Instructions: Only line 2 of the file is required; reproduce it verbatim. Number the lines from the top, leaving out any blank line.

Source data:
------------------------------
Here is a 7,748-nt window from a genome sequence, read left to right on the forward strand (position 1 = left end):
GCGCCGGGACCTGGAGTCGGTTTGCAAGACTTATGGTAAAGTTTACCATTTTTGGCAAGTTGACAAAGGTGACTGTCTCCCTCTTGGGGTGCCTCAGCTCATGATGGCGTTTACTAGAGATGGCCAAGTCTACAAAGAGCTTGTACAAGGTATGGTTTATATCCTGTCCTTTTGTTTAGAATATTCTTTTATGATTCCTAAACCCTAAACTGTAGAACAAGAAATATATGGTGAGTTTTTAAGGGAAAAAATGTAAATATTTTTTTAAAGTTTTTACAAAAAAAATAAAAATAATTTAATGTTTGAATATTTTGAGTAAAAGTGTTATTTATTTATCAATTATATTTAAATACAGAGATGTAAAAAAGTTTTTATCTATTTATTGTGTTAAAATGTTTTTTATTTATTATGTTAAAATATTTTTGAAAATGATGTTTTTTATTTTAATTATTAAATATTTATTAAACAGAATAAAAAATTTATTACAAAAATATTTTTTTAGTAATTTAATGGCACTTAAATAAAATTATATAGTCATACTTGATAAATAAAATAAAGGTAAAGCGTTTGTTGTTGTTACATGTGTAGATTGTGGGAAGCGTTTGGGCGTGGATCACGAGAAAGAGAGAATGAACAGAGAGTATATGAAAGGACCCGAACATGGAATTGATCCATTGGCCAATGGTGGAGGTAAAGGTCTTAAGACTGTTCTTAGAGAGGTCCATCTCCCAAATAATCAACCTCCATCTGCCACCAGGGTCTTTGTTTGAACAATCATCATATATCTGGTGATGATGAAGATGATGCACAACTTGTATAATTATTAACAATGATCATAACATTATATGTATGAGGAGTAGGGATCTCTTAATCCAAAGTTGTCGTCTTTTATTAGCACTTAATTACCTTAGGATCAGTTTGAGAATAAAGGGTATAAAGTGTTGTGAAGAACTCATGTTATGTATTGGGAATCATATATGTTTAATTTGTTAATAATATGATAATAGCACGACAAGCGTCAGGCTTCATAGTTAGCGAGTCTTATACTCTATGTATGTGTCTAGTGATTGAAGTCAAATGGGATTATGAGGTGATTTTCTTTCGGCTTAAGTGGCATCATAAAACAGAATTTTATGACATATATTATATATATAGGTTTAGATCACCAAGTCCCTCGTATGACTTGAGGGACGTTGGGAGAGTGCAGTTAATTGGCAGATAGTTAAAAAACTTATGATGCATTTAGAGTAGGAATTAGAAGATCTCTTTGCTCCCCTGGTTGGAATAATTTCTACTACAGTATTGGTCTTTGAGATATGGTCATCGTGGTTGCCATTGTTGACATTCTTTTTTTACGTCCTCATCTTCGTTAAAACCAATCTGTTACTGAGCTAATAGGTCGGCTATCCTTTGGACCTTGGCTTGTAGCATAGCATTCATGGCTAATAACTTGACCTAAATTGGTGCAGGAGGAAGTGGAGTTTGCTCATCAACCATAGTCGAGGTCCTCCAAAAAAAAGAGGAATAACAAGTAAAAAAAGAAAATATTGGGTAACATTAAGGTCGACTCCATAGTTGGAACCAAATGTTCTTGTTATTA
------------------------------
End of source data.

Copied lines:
GCGCCGGGACCTGGAGTCGGTTTGCAAGACTTATGGTAAAGTTTACCATTTTTGGCAAGTTGACAAAGGTGACTGTCTCCCTCTTGGGGTGCCTCAGCTCATGATGGCGTTTACTAGAGATGGCCAAGTCTACAAAGAGCTTGTACAAGGTATGGTTTATATCCTGTCCTTTTGTTTAGAATATTCTTTTATGATTCCTAAACCCTAAACTGTAGAACAAGAAATATATGGTGAGTTTTTAAGGGAAAAAATGTAAATATTTTTTTAAAGTTTTTACAAAAAAAATAAAAATAATTTAATGTTTGAATATTTTGAGTAAAAGTGTTATTTATTTATCAATTATATTTAAATACAGAGATGTAAAAAAGTTTTTATCTATTTATTGTGTTAAAATGTTTTTTATTTATTATGTTAAAATATTTTTGAAAATGATGTTTTTTATTTTAATTATTAAATATTTATTAAACAGAATAAAAAATTTATTACAAAAATATTTTTTTAGTAATTTAATGGCACTTAAATAAAATTATATAGTCATACTTGATAAATAAAATAAAGGTAAAGCGTTTGTTGTTGTTACATGTGTAGATTGTGGGAAGCGTTTGGGCGTGGATCACGAGAAAGAGAGAATGAACAGAGAGTATATGAAAGGACCCGAACATGGAATTGATCCATTGGCCAATGGTGGAGGTAAAGGTCTTAAGACTGTTCTTAGAGAGGTCCATCTCCCAAATAATCAACCTCCATCTGCCACCAGGGTCTTTGTTTGAACAATCATCATATATCTGGTGATGATGAAGATGATGCACAACTTGTATAATTATTAACAATGATCATAACATTATATGTATGAGGAGTAGGGATCTCTTAATCCAAAGTTGTCGTCTTTTATTAGCACTTAATTACCTTAGGATCAGTTTGAGAATAAAGGGTATAAAGTGTTGTGAAGAACTCATGTTATGTATTGGGAATCATATATGTTTAATTTGTTAATAATATGATAATAGCACGACAAGCGTCAGGCTTCATAGTTAGCGAGTCTTATACTCTATGTATGTGTCTAGTGATTGAAGTCAAATGGGATTATGAGGTGATTTTCTTTCGGCTTAAGTGGCATCATAAAACAGAATTTTATGACATATATTATATATATAGGTTTAGATCACCAAGTCCCTCGTATGACTTGAGGGACGTTGGGAGAGTGCAGTTAATTGGCAGATAGTTAAAAAACTTATGATGCATTTAGAGTAGGAATTAGAAGATCTCTTTGCTCCCCTGGTTGGAATAATTTCTACTACAGTATTGGTCTTTGAGATATGGTCATCGTGGTTGCCATTGTTGACATTCTTTTTTTACGTCCTCATCTTCGTTAAAACCAATCTGTTACTGAGCTAATAGGTCGGCTATCCTTTGGACCTTGGCTTGTAGCATAGCATTCATGGCTAATAACTTGACCTAAATTGGTGCAGGAGGAAGTGGAGTTTGCTCATCAACCATAGTCGAGGTCCTCCAAAAAAAAGAGGAATAACAAGTAAAAAAAGAAAATATTGGGTAACATTAAGGTCGACTCCATAGTTGGAACCAAATGTTCTTGTTATTA